Melissa Fraser-Arnott to Present PhD Confirmation of Candidature


San José Gateway PhD program doctoral student Melissa Fraser-Arnott will be presenting her confirmation of candidature on March 19, 2014, at 4:00 p.m., PDT. The event will be held online via Blackboard Collaborate.

Online Access:…


  • Professor Helen Partridge, Principal Supervisor
  • Professor Gillian Hallam, Associate Supervisor
  • Professor Bill Fisher, External Supervisor.

Review Panel:

  • Professor Bill Fisher, Chair of the Panel
  • Professor Helen Partridge, School Representative
  • Professor Sylvia Edwards, Discipline Representative
  • Dr. Cheryl Stenström, External Expert

Dissertation Title: The Professional Identities of LIS Graduates in Non-library (alternate, non-traditional, uncommon, or unusual) Roles

Abstract: The job market for graduates of Library and Information Science (LIS) graduates is changing. “Traditional” roles in libraries and archives are reported to be disappearing while LIS programs point to a new range of opportunities for their graduates in a wide variety of roles and industry sectors. What does this transition to new types of work – including work in different work settings and different job titles – mean for LIS graduates? What are the implications for their professional identities? What are the implications for the future of the LIS community as LIS graduates transition into roles that could once have be considered alternate, non-traditional, uncommon or unusual but may become the norm?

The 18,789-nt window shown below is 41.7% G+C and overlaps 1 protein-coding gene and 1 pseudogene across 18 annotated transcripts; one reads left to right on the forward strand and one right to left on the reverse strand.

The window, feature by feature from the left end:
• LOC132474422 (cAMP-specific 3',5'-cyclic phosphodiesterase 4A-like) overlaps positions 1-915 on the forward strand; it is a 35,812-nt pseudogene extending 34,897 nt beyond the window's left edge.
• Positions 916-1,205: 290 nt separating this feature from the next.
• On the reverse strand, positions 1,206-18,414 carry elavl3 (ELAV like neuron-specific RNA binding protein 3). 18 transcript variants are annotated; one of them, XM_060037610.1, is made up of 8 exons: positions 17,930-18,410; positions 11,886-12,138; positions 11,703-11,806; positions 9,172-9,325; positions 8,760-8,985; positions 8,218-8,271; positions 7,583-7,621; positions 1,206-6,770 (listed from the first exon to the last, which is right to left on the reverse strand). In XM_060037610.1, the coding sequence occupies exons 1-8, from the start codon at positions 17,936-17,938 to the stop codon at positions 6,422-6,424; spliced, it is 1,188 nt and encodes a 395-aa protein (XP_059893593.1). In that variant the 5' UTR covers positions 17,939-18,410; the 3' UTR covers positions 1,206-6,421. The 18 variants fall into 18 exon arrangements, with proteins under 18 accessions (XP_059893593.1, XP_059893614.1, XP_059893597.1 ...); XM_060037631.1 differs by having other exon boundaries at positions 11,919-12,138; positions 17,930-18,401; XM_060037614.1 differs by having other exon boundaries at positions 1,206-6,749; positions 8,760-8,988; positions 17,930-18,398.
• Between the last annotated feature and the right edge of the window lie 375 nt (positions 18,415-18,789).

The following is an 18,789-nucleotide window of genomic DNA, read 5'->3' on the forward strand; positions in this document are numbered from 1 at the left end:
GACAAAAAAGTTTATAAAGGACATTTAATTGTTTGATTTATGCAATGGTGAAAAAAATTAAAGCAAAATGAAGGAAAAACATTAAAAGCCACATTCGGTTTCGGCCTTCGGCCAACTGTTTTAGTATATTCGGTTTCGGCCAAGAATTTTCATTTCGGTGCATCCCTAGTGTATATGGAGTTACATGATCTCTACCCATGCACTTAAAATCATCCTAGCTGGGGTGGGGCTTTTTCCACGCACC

This research project utilizes the grounded theory methodology to explore these topics by asking the question of “How do library and information science (LIS) graduates in non-library (alternate, non-traditional, uncommon, or unusual) roles experience professional identity?” Professional identity is the identity that an individual builds around their work or professional life. In essence it is the response to the question “Who am I as a professional?” The professional identities of LIS graduates working outside of libraries in alternate, non-traditional, uncommon or unusual roles have not been examined before. There is little work exploring the experiences of this population in general, leaving a large research gap. Filling this gap will benefit the LIS community by providing it with information that could assist LIS graduates attempting to transition to these types of roles, LIS educators and program administrators building courses to prepare their graduates for the employment market, and LIS professional associations attempting to connect and meet the professional needs of the LIS community.